A mind boggling amount of 36 bottles were released of this Glenallachie, so this is a collector’s item for sure! I don’t think this was from a small cask, probably only part of a cask, just like the Ledaig he bottled in 2010.

Color: Gold.

Nose: Fatty and fruity. Some butter and wood smelling like jasmine. Thus quite floral and spicy. Fresh air. Hints of white pepper and again and again this florality whiffs by. Pencil shavings come next. A lovely nose. Nice added depth from the Sherry cask, not only giving it some mustiness, but also some fruit. When smelled more vigorously, whiffs of toned down peppermint pass by, but also some hay, dry raisins and cardboard. If I would hazard a guess, I would say Fino Sherry?

Taste: Spicy first but quickly turning into sugar water sweetness. Dare I say it has some peat to it? The spice and the sweet balance each other out, so it’s not overly sweet. Warming going down. Hints of milk chocolate and a slightly burnt note. Still, lovely stuff, but also a bit unbalanced. Highly drinkable and enjoyable nevertheless. The sweetness makes way for a more woody, and acidic, dryness towards the finish. The finish itself is of medium length and pleasant, but doesn’t leave a great aftertaste, since especially a weak wood and cardboard note stays behind for a short while.

This is one of those highly drinkable Whiskies, where the weakest link is the finish, and especially the aftertaste. To get past that you tend to take another sip, and yet another sip, and yet another, so you’ll finish your glass rather quickly and after that you ask yourself where has the bottle gone? Maybe not my favourite Kintra bottling, but still very good and entertaining.

Points: 84

Glenallachie 7yo 2007/2014 (50%, Dewar Rattray, The Specialists’ Choice, Sherry Butt #900168, 350 bottles)

Glenallachie, just like Braeval, is one of the fairly new distilleries originating in the sixties. Glenallachie was founded in 1967. (Remember Sgt. Pepper’s ?) Glenallachie is located in Banffshire in a region that we particularly know as Speyside. Built by Scottish and Newcastle Breweries and sold to Invergordon Distillers in 1985. S&N ran it for two years and thus closed it down in 1987 and subsequently sold it to Pernod Ricard. Those of you who have read my recent reviews of Glenlivet, Strathisla and Braeval, know that Pernod Ricard are putting a lot of effort into marketing their big brands Aberlour and especially The Glenlivet, but don’t do a lot, if anything, with their other distilleries Strathisla and Braeval, but also Glenallachie, Glenburgie, Glentauchers, Miltonduff, Scapa and Tormore don’t get a lot of “Airplay”.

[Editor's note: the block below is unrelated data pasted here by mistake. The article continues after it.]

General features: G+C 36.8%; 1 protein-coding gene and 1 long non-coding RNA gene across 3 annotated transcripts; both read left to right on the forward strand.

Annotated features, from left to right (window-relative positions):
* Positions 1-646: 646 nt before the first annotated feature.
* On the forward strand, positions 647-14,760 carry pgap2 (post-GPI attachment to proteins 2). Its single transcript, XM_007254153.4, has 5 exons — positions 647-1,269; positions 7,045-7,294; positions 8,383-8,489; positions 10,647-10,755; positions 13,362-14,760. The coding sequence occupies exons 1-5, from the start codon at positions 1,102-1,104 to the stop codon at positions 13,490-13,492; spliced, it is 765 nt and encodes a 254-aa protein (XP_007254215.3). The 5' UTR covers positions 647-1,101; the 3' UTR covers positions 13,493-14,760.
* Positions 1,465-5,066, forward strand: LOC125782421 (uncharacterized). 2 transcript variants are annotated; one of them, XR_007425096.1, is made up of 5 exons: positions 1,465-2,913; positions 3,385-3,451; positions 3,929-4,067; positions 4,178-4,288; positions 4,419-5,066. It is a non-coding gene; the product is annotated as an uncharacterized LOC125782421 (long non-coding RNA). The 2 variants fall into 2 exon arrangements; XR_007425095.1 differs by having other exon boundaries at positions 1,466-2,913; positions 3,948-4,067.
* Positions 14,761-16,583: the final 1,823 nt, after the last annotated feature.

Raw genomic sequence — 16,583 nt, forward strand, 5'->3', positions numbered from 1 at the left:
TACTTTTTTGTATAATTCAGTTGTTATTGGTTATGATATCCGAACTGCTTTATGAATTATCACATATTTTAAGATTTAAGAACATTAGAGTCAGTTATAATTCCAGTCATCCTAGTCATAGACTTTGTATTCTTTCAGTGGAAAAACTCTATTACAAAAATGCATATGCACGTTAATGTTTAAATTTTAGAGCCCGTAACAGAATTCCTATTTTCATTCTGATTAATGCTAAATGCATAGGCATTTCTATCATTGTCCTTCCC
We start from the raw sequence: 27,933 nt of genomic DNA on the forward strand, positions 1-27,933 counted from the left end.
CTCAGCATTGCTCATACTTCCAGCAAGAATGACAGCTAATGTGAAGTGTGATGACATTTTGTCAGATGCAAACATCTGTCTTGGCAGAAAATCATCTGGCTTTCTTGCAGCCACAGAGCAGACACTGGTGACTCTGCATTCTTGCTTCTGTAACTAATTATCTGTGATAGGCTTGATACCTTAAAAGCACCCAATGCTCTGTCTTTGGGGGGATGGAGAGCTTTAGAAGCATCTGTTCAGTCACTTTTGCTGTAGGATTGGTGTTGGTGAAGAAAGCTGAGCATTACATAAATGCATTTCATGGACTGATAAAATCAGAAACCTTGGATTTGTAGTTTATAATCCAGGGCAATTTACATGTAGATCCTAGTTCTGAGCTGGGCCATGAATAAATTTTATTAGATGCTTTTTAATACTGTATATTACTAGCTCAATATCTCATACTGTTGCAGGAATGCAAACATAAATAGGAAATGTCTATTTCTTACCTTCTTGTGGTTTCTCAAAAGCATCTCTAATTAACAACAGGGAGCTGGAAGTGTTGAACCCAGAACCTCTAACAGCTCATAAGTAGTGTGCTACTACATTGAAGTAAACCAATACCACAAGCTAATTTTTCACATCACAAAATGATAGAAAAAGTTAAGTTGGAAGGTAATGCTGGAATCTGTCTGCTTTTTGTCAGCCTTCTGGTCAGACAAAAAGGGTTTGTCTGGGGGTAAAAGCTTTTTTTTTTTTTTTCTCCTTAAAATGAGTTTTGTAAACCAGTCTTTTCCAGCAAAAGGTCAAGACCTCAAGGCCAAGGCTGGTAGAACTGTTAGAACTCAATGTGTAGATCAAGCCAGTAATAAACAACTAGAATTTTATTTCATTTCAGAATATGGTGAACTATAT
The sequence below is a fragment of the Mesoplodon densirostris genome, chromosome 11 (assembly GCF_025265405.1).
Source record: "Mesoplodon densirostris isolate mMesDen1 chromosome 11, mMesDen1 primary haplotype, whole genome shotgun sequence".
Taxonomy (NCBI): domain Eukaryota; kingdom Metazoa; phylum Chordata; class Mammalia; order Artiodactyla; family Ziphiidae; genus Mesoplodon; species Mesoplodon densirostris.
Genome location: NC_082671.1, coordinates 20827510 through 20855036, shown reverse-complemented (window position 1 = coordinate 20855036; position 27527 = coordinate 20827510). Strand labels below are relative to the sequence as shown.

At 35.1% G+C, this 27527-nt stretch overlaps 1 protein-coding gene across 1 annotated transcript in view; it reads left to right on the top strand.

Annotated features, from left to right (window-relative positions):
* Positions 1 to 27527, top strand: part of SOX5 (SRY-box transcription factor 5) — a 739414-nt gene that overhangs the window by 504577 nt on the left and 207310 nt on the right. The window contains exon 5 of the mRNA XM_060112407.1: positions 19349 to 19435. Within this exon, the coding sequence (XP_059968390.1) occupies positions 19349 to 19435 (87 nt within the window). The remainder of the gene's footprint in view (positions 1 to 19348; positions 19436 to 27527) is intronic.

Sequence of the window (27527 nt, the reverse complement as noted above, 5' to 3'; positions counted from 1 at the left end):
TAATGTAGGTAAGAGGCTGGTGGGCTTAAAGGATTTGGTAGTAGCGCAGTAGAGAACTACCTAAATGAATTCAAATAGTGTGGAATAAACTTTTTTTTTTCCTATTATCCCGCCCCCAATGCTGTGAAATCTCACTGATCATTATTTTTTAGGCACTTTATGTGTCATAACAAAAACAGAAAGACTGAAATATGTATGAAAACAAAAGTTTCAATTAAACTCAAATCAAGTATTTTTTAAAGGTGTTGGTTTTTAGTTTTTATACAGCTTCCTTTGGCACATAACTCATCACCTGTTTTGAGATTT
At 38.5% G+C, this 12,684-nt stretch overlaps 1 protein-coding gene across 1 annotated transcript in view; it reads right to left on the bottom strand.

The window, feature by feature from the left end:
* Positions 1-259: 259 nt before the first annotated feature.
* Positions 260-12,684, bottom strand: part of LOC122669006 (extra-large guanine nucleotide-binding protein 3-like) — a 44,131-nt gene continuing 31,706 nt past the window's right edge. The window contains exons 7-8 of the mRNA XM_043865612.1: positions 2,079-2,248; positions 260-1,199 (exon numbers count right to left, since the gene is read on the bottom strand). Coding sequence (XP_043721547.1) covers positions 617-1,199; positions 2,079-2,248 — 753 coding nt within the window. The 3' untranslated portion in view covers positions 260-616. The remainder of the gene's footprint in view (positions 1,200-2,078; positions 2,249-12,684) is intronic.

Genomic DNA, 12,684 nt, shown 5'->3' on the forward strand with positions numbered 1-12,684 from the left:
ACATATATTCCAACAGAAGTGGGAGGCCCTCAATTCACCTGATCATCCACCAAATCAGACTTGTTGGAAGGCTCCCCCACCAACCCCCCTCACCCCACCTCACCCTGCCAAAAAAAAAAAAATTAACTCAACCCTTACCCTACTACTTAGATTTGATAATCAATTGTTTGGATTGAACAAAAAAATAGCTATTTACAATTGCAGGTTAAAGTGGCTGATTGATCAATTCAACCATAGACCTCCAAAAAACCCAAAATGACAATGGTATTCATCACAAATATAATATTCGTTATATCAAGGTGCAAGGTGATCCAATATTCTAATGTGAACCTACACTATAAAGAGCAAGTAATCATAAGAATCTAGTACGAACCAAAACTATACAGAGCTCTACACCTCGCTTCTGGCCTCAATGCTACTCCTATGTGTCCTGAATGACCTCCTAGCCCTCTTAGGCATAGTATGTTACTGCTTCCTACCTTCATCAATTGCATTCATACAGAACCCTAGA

Glenallachie 7yo 2007/2014 (50%, Dewar Rattray, The Specialists' Choice, Sherry Butt #900168, 350 bottles)Those distilleries are viewed as production capacity for numerous blends owned by Chivas Brothers, like the well-known Chivas Regal. As said before, I would like to see those marketed as Single Malts by their owners! For the time being we’ll have a look at this independent version of a quite young and Sherried Glenallachie.

Color: Copper gold.

Nose: Nice half-stale meaty Sherry, with lots of wood, sawdust and pencil shavings and some nice woody spices. All of this wood after only seven years! Chocolate with a breath of fresh air. Lavas and other leafy spices. Remember cleaning out the gutter, when the heap of leaves aren’t completely dried out? After that chocolate combined with toffee, so it is most certainly interesting. Cold gravy.

Taste: Wood with chocolate and a hint of cherry liqueur. Forget about Ferrero Rocher, now we have this! Dark chocolate again and all the woody notes I mentioned above apart from the cedary pencil shavings. The wood brings some bitterness and a kind of acidity, The Whisky really doesn’t need. This sour note would probably disappear after some more ageing, so for me it shows its youth. Wood and leaves is what stays behind towards the finish.

Although initially very interesting, the nose is pretty nice and starting to sip this, yes, nice again, but along the way parts of the taste doesn’t seem to match the rest of it. Somewhere it’s pretty unbalanced and pretty young. A bit mono dimensional. It’s ok and without mayor flaws, but also not a lot to rattle my boat as well.

Points: 83